2
votes
1answer
692 views

Canonical transformation and Hamilton's equations

I was trying to prove, that for a transformation to be Canonical, one must have a relationship: $$ \left\{ Q_a,P_i \right\} = \delta_{ai} $$ Where $Q_a = Q_a(p_i,q_i)$ and $P_a = P_a(p_i,q_i)$. Now ...
4
votes
3answers
459 views

Writing $\dot{q}$ in terms of $p$ in the Hamiltonian formulation

In the Hamiltonian formulation, we make a Legendre transformation of the Lagrangian and it should be written in terms of the coordinates $q$ and momentum $p$. Can we always write $dq/dt$ in terms of ...
7
votes
2answers
138 views

Group of symmetries of Lagrange's equations

Consider the following statements, for a classical system whose configuration space has dimension $d$: Lagrange equations admit a smaller group of "symmetries" (coordinate change under which ...
2
votes
2answers
112 views

Commutation for constraints

Suppose from the Hamiltonian I got the Primary constraints $$(\Phi_m,\Phi)$$ And $\dot \Phi_m$ , $\dot \Phi$ leads to secondary constraints $$(\gamma_m,\gamma)$$ respectively. Now if the commutation ...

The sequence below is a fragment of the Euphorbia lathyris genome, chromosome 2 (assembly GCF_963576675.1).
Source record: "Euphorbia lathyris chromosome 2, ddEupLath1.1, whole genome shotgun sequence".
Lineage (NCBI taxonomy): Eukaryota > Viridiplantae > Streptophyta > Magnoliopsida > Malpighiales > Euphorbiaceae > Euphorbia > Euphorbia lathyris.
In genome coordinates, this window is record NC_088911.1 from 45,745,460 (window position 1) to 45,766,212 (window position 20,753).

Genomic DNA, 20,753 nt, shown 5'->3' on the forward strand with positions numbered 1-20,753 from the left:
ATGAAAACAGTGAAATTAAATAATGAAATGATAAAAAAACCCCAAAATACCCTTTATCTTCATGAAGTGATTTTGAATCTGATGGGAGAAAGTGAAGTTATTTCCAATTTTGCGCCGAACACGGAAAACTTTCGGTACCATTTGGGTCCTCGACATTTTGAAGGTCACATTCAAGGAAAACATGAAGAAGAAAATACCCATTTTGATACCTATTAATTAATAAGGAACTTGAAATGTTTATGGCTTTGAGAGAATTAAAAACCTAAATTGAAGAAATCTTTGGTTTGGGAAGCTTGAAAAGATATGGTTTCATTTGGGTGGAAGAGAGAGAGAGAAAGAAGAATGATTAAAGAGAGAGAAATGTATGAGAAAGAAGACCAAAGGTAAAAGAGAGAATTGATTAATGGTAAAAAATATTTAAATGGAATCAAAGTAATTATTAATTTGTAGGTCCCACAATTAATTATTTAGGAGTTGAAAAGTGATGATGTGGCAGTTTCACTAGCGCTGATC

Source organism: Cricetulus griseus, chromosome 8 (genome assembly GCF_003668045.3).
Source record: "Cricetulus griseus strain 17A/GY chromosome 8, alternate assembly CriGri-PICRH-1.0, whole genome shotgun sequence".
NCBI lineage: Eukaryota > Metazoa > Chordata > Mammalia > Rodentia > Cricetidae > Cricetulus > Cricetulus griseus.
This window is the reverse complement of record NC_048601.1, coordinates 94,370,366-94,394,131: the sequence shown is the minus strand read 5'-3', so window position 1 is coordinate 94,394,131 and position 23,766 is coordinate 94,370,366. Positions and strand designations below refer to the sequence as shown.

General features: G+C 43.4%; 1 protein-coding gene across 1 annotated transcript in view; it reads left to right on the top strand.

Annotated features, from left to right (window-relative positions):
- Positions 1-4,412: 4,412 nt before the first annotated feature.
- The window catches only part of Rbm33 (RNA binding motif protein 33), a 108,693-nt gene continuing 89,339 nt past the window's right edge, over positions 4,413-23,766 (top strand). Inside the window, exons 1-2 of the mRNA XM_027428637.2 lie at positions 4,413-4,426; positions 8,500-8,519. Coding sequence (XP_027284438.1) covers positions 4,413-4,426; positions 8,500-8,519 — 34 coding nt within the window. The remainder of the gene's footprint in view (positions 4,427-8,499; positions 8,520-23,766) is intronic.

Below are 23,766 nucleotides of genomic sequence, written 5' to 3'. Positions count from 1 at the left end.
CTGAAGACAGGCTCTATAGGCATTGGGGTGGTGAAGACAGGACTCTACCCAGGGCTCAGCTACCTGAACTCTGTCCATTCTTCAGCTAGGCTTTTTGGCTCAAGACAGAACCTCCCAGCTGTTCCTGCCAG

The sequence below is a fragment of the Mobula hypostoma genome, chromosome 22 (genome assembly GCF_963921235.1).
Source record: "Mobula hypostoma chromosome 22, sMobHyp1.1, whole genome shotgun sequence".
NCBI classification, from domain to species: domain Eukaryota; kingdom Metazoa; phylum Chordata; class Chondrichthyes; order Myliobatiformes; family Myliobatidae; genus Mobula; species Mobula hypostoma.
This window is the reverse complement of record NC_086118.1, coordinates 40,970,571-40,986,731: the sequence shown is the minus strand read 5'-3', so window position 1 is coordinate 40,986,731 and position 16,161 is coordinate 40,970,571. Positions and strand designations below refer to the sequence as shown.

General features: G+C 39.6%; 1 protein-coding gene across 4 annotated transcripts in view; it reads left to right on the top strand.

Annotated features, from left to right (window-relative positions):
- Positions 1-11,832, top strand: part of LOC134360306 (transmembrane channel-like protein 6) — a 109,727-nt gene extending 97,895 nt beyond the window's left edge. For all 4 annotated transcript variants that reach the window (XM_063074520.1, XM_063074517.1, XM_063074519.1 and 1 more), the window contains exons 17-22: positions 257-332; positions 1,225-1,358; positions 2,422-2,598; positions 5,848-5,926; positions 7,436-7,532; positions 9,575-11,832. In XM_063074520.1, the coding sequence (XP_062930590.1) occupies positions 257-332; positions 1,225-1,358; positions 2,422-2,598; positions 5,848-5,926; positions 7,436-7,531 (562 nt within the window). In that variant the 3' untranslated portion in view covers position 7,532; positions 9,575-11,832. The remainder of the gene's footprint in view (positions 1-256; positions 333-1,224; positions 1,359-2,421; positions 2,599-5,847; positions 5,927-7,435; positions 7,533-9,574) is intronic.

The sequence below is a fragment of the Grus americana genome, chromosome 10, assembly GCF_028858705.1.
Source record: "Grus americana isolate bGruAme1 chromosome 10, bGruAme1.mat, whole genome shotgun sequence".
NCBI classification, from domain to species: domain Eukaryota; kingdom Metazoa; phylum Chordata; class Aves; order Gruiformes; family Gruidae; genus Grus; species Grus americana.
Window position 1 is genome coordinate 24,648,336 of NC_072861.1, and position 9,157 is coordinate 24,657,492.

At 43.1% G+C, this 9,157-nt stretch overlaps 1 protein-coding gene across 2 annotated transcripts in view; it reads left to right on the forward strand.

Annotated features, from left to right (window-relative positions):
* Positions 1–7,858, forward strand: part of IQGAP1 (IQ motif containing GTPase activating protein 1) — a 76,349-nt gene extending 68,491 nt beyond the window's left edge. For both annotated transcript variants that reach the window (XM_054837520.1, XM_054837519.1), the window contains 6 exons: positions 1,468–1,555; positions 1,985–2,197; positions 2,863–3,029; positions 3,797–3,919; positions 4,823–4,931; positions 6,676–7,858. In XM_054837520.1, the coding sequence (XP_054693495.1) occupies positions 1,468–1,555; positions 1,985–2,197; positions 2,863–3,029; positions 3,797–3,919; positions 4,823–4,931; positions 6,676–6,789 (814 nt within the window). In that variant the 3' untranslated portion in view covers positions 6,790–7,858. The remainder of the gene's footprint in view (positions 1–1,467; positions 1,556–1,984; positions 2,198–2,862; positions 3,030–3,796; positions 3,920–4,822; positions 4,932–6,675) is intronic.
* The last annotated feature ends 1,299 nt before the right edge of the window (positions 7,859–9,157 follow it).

3
votes
4answers
1k views

First class and second class constraints

Hello I am working on a project that involves the constraints. I checkout the paper of Dirac about the constraints as well as some other resources. But still confuse about the first class and second ...
9
votes
1answer
967 views

Operator Ordering Ambiguities

I have been told that $$[\hat x^2,\hat p^2]=2i\hbar (\hat x\hat p+\hat p\hat x)$$ illustrates operator ordering ambiguity. What does that mean? I tried googling but to no avail.
4
votes
1answer
41 views

Connections of iterative solvers for large systems of equation in Physics?

I am trying to find the domains in physics where solving large systems of equations is computationally expensive. The sparse systems are of my particular interest, where the input matrix A is in GBs ...